Hollywood boasts plenty of actors who’ve made the transition behind the camera, but few do it so young and seamlessly as Hannah Marks. Starting as a child actor, at just 26, Marks is set to become one of the youngest women in Hollywood history to direct a studio film with Turtles All The Way Down. Add to that a slew of impressive acting, writing and producing credits, and she’s all set to leave her mark on Hollywood.
Set on portraying flawed but relatable female characters, Marks’ style meshes witty humour and unconventional situations. Her new film, Banana Split, which releases today, is one she not only co-wrote and produced but one she also stars in — a multi-hyphenate feat that perfectly sums up her novel approach. Based on her own high school breakup, the film follows April during the aimless summer between graduation and college after ending her tumultuous relationship with her boyfriend Nick (played by Dylan Sprouse) only to strike up an unlikely friendship with her ex’s new girlfriend.
“The idea came from a real experience in high school where I met my ex-boyfriend’s new girlfriend. I thought I’d be jealous and dislike her, but I couldn’t help thinking she was smart, fun and interesting,” Marks tell us. “That was the seed for a story about unexpected female friendship. But over the years of working on the script, it became its own fictional piece.”
Not content with writing a true to life script with her life-long friend-cum-writing partner, Joey Power, Marks wanted to create a story that was ultimately shootable. Reading the script of The Social Network, while watching the film in 15-minute segments had a surprising influence on her approach to Banana Split.
“It’s fascinating to read a script while watching the movie because you can analyse what got cut and why. It’s important to see how something reads on the page versus how it translates on screen. This process has affected everything I’ve written, helping me approach the script from both the perspective of an actor and a director.”
Marks is quick to point out the importance of showing both flawed female characters and friendships in her writing. She muses, “Strong female leads don’t need to be perfect, it’s about being real and complex. We have rooted for flawed male characters like Walter White in Breaking Bad or Ray Liotta in Goodfellas for so long, so we should be rooting for female characters that are equally as broken.”
While the #MeToo movement has been instrumental in creating more opportunities for young women across the industry, Marks insists that we need to move beyond the gender conversation, “so there can be true equality and so conversations can be about the work.”
Banana Split isn’t Marks’ first foray behind the camera. Her directorial debut of the indie film After Everything – a novel take on a cancer survival story – not only won her praise at SXSW but provided an invaluable learning experience.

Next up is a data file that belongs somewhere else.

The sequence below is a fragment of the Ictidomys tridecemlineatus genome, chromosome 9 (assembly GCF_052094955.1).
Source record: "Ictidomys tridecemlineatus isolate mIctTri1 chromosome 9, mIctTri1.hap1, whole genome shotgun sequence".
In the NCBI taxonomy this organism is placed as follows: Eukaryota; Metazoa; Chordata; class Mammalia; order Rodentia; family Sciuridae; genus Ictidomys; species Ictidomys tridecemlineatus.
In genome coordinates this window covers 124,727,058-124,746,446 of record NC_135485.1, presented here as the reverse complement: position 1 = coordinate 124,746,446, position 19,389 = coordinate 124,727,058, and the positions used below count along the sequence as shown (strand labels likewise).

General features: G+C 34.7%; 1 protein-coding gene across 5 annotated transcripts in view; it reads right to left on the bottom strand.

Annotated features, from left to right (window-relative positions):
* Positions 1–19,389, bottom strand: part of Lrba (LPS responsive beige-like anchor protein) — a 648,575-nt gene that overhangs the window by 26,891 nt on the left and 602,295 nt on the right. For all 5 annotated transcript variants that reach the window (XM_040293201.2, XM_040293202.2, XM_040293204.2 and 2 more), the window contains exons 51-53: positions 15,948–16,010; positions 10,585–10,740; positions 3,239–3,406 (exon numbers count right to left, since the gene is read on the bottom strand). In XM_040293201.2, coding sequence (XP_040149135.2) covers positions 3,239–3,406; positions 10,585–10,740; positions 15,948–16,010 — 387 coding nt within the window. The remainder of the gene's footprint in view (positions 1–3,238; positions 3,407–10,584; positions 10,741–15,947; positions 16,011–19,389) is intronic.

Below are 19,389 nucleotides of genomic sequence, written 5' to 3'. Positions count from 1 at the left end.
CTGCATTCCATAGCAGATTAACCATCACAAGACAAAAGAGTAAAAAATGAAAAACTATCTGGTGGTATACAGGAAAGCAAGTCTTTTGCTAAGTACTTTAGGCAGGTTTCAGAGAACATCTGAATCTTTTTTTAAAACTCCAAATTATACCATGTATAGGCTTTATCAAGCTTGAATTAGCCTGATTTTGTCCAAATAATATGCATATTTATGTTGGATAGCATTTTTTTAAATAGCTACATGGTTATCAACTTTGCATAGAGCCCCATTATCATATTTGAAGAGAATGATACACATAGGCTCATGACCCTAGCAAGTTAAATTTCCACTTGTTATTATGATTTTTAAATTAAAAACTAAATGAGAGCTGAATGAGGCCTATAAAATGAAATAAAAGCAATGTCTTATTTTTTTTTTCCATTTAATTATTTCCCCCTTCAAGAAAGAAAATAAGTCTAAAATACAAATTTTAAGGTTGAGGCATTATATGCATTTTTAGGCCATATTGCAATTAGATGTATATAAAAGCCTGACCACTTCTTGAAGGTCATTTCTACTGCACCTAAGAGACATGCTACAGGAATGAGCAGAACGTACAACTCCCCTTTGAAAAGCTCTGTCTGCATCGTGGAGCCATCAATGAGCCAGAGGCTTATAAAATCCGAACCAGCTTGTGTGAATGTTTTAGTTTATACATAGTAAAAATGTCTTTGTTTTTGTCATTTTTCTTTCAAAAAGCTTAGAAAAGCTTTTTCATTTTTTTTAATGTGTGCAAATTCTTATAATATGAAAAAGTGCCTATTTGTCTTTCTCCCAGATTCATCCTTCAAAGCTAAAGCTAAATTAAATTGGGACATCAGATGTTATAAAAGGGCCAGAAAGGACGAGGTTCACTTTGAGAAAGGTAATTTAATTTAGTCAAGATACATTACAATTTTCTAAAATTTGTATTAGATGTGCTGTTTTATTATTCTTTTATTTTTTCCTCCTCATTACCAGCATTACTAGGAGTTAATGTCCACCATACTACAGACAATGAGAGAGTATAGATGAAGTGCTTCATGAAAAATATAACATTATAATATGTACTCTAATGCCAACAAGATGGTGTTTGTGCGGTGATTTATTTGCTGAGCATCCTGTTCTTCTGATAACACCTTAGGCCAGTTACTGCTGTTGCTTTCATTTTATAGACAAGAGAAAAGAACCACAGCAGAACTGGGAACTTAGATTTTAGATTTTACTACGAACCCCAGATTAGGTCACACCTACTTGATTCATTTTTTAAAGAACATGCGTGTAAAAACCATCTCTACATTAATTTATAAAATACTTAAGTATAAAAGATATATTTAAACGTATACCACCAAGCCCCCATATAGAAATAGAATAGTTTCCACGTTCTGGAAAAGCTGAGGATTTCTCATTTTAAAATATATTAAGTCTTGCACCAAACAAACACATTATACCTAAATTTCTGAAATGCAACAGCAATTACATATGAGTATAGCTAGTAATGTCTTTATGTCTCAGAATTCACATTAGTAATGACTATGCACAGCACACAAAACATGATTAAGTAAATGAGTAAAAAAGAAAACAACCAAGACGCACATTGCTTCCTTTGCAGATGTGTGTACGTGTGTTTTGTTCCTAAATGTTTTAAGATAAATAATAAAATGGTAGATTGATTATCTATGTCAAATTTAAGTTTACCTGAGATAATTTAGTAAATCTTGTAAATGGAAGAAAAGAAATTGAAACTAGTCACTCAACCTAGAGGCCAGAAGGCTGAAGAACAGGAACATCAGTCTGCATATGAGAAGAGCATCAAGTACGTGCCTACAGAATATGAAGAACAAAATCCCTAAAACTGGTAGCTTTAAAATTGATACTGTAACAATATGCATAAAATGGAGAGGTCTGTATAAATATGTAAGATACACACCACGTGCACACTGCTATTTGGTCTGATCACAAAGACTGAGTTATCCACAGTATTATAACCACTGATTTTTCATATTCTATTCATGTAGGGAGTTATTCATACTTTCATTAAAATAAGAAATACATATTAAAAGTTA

“After Everything was one of the most meaningful experiences of my life,” Marks enthuses. “Every day on an indie film set is challenging. You never have enough time, money, or resources to accomplish what you hoped, but that’s what’s so beautiful about it. I gained even more love and respect for actors, who work so hard to make someone else’s vision come to life.”
Her own insights as an actor have also proved invaluable while working behind the camera. She muses, “I know first-hand how easy it is to get insecure and confused on set. I like to give actors information so they’re not in the dark and feel confident to do their best work. When you’re the director, you have to make sure that the story is clear with a singular vision, despite it being a collaboration of so many people. Directing has made me a better actor too – I know just how important it is to show your director trust and be an easy collaborator.”
It’s this mature approach that helped clinch her the directorial spot on the much-anticipated Hollywood adaption of John Green’s Turtles All The Way Down. Brushing off any additional pressure from the book’s ardent fans – herself included – she hopes to stay as honest to the original material as possible. “It’s about making the work as truthful as I can.”
And as for making her own bit of history as the youngest female to direct a Hollywood studio film, she’s pretty ecstatic. “It will feel really good once we get to make the movie!” she gushes. “It’s pretty damn exciting. But it doesn’t necessarily impact what I choose — I’m just trying to work with people I think are talented and creative and kind.”
Already named as one of Forbes’ 30 Under 30 and Rolling Stone’s 25 Under 25, Marks isn’t taking anything for granted. “I try not to sit still to overthink it! I just keep working so I can get better and better,” she says. With a strong presence both in front of and behind the camera, it’s safe to say she’s got her career all marked out.
‘Banana Split’ is available on-demand and digital from today, on March 27. Watch the trailer here.
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